The Edinburgh International Festival, which takes place from 2-26 August 2019, is the largest annual cultural festival in the world and throws an international spotlight on Scotland’s capital.
With a number of festivals all happening at the same time, including the Fringe and the International Book Festival, the hugely varied programme incorporates around 50,000 performances by artists, musicians, authors, comedians, dancers, jugglers, acrobats and actors from at least 50 different countries from across the globe.
The audience is equally diverse, with everyone from students to seasoned culture vultures who book months in advance to see world-class ballet, drama, opera and musical performances in some of the city’s more prestigious venues.
However, for many of these visitors, the bustling, colourful and rather bohemian city would be scarcely recognisable during the remaining 49 weeks of the year. Yet it is perhaps when the last of the posters, bunting, banners and temporary venues have been taken down that the enduring attributes of the city become most apparent.
Edinburgh, more usually typified by Georgian conformity, law, finance and education, consistently attracts a large proportion of non-Scottish buyers. In fact, around 20-25 per cent of Savills buyers each year are from outside Scotland and Edinburgh continues to be the most searched for office on Savills website.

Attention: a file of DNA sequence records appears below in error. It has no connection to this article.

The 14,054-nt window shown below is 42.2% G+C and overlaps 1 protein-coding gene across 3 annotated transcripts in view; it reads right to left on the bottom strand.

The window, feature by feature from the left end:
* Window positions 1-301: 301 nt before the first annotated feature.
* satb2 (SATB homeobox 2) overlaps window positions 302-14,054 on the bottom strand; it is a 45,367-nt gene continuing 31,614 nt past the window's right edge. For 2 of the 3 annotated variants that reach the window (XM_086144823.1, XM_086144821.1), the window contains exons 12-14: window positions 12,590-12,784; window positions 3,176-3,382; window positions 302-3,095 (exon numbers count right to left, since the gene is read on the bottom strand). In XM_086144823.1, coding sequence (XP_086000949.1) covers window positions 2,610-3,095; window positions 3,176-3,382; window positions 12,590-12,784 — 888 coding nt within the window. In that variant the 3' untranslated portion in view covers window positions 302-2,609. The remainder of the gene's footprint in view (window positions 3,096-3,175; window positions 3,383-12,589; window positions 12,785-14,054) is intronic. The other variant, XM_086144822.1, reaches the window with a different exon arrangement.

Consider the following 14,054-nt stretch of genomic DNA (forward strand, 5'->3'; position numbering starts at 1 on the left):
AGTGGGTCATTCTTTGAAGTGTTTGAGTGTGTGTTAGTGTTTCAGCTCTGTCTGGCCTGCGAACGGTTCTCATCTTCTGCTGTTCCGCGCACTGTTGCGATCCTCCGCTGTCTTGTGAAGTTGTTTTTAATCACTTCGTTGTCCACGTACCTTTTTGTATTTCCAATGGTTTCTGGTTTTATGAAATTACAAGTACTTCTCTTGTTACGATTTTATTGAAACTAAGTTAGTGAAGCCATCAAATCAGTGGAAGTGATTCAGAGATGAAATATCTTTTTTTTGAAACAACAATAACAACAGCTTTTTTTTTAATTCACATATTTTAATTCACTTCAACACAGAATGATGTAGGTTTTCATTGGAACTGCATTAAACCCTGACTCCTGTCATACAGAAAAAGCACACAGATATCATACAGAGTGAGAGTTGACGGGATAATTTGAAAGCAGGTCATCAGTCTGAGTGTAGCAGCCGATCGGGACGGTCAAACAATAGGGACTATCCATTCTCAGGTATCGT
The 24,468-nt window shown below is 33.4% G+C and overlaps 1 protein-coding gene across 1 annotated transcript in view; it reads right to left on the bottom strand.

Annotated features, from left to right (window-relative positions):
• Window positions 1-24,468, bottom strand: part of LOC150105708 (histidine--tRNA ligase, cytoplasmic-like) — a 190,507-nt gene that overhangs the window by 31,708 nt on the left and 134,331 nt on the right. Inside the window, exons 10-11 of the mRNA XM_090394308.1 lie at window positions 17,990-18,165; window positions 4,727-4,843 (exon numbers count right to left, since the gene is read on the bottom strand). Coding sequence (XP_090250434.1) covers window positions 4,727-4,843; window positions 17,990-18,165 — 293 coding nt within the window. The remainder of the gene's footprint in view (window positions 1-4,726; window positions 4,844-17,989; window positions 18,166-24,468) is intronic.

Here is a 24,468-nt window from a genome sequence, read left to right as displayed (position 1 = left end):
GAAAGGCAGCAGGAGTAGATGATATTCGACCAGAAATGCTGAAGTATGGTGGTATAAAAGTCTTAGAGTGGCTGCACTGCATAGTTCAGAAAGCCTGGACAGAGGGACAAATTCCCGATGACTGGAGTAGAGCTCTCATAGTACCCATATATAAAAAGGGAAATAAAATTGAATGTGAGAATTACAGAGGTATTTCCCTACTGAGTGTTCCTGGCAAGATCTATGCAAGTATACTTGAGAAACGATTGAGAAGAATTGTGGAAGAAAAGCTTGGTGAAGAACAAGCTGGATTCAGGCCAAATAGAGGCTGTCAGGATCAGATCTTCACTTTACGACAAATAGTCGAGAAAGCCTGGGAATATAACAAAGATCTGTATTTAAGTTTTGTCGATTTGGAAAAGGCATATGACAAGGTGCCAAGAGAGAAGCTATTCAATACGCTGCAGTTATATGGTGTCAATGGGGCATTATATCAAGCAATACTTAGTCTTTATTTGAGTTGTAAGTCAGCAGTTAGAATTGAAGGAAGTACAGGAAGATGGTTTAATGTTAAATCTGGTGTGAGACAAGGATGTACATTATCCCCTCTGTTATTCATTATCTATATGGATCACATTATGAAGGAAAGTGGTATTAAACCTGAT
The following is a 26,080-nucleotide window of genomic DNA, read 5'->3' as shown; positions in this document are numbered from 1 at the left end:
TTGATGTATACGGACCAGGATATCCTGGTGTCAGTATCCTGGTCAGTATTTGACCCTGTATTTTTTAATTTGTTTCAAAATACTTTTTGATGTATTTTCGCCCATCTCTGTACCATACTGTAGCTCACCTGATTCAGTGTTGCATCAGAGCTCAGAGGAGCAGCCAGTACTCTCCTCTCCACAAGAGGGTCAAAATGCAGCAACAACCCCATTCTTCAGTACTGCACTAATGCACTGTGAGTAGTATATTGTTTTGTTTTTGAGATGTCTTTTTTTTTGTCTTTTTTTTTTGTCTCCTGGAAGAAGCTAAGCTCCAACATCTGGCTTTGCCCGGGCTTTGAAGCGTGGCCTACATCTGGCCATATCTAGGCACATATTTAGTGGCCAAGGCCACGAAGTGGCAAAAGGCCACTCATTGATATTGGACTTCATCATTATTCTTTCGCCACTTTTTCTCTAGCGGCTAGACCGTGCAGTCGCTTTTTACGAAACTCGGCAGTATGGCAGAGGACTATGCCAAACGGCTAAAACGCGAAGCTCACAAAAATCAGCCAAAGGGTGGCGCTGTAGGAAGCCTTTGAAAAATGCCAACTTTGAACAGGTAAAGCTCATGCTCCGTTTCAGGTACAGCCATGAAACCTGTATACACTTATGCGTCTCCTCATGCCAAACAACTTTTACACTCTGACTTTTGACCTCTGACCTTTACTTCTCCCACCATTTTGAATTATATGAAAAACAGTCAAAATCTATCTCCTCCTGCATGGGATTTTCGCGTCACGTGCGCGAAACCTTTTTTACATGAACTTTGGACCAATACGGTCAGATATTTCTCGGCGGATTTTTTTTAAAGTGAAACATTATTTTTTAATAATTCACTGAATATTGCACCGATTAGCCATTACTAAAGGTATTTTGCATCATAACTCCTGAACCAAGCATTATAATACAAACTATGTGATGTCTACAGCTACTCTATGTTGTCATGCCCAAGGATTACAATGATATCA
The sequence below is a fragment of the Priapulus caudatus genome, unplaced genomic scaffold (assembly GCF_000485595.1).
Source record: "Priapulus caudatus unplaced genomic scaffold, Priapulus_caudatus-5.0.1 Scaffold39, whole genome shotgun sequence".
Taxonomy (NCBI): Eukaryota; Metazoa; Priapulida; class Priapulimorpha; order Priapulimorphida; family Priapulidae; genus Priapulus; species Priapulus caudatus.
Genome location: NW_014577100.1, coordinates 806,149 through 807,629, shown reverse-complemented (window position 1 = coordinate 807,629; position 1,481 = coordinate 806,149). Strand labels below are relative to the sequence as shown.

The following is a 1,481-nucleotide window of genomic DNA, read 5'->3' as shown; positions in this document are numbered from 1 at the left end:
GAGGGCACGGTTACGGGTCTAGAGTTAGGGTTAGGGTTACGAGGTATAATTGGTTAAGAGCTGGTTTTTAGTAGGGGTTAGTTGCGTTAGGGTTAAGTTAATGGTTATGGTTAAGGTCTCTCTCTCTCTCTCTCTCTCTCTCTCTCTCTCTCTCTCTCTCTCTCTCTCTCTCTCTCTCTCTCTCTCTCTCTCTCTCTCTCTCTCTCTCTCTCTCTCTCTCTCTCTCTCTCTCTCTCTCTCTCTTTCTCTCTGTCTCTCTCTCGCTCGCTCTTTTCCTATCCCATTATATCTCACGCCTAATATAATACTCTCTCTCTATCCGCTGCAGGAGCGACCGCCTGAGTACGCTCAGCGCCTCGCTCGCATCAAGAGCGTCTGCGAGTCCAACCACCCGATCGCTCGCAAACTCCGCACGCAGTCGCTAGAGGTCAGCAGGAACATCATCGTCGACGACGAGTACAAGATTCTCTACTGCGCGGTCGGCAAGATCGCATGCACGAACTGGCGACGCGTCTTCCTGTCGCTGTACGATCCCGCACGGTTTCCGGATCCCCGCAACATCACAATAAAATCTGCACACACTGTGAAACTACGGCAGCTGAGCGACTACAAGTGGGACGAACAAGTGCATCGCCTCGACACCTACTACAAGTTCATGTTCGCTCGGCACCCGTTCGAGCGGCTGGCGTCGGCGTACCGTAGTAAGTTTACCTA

Some buyers may have fallen in love with Edinburgh while visiting, but the majority have existing links with the capital. Many, for example, are expats living in locations such as Hong Kong or Singapore, hoping to make an investment purchase in order to keep a foothold in the Scottish market. Others are families who are moving from London to Edinburgh for a more affordable lifestyle and education for their children.
Most buyers from outside the capital cite its reputation for having a high quality of life, beautiful surroundings, highly regarded schools and comparable value for money as key drivers in their buying decisions.
As a leading financial centre, Edinburgh also has a thriving, broad-based economy, with the majority of its residents employed in professional jobs. The relative prosperity of the population is reflected in property prices that are 48 per cent above the Scottish average. However, in terms of value for money, average values are still 57 per cent lower than in London.
Edinburgh is often described as a city that is 'easy' to live in, with owners of handsome Georgian town houses and spacious traditional city-centre flats enjoying quick access to the many facilities on their doorstep.
Its leafy suburbs of Grange, Morningside, Colinton, Inverleith, Trinity, Barnton and Cramond are ever popular with young and growing families, as they are all located close to the city's many excellent schools. Even in a more challenging market, the best of these properties attract multiple offers and achieve premiums for the seller.